Tuesday, June 18, 2013

Essential Skill: Walk with Weight

An unfortunate situation to prepare for in today's world
On the morning of September 11, 2001, powered transportation completely stopped in the greater New York City area. Cars, cabs, buses, subways, trains and planes all shut down because of a terrorist event. The images of people walking home from lower Manhattan wearing their work clothes (along with dazed expressions) made an impression on me. We take our transportation for granted--that is until we lose access to it. Americans tend to work in urban centers and commute an average of 16 miles one-way. Are you able to walk that far? What about doing it carrying your work bag? How about carrying your bag and your child?

Walking is a basic movement and one that defines us as a species. We can go places with our feet that are impossible to reach with any other form of transportation. Backpacking in the wilderness connects you to nature in ways that aren't possible with motor vehicles.  The health and social benefits of daily walking are well-known, but being able to walk for a few hours with a moderate load could also save your neck. Evacuations never happen until they happen to you; then it's too late to prepare yourself physically for it. Chemical plant explosions, wildfires, tornadoes, nuclear leaks, gas pipe ruptures, oil spills and terrorist attacks are occurring more often than we would like. While driving to escape these events may be an option, road congestion might make walking to safety the preferred option.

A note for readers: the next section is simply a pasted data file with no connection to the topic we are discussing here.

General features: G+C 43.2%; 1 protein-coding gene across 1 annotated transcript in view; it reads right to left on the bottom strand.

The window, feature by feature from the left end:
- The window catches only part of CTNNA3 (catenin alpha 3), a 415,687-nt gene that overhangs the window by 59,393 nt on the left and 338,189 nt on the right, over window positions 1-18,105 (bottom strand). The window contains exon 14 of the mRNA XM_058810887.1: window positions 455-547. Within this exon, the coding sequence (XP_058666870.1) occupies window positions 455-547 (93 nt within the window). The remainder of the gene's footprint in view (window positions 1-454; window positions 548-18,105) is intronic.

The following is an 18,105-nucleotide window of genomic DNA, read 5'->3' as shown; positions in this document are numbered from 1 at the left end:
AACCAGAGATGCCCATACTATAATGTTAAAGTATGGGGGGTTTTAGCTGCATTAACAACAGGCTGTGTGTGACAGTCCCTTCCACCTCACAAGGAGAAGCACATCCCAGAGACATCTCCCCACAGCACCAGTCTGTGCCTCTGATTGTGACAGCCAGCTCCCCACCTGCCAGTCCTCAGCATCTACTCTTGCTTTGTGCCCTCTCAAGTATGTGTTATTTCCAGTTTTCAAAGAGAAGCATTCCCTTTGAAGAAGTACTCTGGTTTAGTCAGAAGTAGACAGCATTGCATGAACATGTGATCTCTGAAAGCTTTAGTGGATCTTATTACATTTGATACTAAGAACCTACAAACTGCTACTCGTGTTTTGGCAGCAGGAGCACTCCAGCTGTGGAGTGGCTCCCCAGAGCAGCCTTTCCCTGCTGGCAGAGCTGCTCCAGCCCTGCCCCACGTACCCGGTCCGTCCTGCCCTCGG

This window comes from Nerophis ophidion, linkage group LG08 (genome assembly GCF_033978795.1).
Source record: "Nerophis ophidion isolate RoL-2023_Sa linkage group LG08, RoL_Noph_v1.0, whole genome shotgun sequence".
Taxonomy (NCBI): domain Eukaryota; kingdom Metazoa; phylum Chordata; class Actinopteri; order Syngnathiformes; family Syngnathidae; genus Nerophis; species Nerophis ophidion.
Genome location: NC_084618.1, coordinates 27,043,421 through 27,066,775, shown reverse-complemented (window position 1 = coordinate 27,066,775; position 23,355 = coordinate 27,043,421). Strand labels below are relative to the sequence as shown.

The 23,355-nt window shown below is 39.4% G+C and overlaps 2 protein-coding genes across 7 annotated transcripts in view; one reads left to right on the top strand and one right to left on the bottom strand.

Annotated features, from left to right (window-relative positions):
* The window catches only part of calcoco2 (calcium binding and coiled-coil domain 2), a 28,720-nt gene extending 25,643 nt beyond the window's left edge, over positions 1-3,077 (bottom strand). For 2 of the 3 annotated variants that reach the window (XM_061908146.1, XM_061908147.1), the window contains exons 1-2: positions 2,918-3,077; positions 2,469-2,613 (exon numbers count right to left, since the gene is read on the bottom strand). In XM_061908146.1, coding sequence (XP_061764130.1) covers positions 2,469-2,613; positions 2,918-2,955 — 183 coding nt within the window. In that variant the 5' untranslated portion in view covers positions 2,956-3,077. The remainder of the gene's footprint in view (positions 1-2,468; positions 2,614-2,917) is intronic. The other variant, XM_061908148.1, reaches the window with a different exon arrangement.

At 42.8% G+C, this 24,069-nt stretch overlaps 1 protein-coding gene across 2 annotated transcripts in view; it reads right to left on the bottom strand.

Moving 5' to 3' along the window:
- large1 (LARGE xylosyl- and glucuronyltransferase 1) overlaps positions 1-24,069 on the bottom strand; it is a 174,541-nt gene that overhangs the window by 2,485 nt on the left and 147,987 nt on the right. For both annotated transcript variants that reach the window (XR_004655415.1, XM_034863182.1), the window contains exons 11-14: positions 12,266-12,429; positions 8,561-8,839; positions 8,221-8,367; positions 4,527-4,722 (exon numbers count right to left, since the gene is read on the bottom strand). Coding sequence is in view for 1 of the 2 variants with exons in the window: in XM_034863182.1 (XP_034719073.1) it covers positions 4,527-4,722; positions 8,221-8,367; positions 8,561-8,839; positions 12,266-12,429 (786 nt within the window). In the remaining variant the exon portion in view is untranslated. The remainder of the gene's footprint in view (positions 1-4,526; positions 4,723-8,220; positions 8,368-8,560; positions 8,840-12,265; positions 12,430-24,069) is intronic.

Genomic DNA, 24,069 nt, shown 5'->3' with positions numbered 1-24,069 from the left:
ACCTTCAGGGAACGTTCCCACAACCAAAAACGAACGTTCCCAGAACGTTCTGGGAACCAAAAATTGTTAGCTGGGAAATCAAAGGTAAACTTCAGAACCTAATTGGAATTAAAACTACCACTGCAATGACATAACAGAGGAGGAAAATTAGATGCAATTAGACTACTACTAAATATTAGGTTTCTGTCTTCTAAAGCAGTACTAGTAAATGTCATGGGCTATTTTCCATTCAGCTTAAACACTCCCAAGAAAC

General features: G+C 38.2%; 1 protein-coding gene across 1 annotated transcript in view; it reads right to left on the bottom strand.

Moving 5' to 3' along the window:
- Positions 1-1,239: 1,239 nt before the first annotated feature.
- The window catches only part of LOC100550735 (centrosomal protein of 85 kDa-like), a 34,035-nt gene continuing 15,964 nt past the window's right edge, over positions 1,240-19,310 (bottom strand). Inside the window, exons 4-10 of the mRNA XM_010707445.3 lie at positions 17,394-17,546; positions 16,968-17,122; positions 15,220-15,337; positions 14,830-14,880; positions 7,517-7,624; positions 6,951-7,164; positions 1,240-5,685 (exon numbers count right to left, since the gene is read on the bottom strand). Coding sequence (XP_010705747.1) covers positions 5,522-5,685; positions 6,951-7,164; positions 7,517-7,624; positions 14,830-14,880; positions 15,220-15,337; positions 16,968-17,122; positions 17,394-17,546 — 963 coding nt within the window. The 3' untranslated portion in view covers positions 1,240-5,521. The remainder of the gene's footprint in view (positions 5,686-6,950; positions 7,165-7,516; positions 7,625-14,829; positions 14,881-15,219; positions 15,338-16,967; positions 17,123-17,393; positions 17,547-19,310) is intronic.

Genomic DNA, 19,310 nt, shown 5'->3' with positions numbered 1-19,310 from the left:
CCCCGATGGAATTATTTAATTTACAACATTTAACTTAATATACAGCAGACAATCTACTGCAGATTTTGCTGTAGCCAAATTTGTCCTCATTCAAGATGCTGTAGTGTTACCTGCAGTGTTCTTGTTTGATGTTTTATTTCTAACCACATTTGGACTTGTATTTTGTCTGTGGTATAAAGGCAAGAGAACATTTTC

Backpacking with kids and pets can also be a lot of fun
Along with the need to evacuate somewhere, comes a need to take supplies and prized possessions along with you. The American Red Cross recommends that we all have emergency kits prepared for our families with water, food, medicines, blankets, flashlights and a radio among other gear. Combined with a few choice heirlooms and possessions to keep children comforted, a minimal bag might weigh 30 lbs or more. Can you carry this walking at least 10 miles?  I suggest that you give it a try.
The real tragedy is in not preparing for the known knowns.

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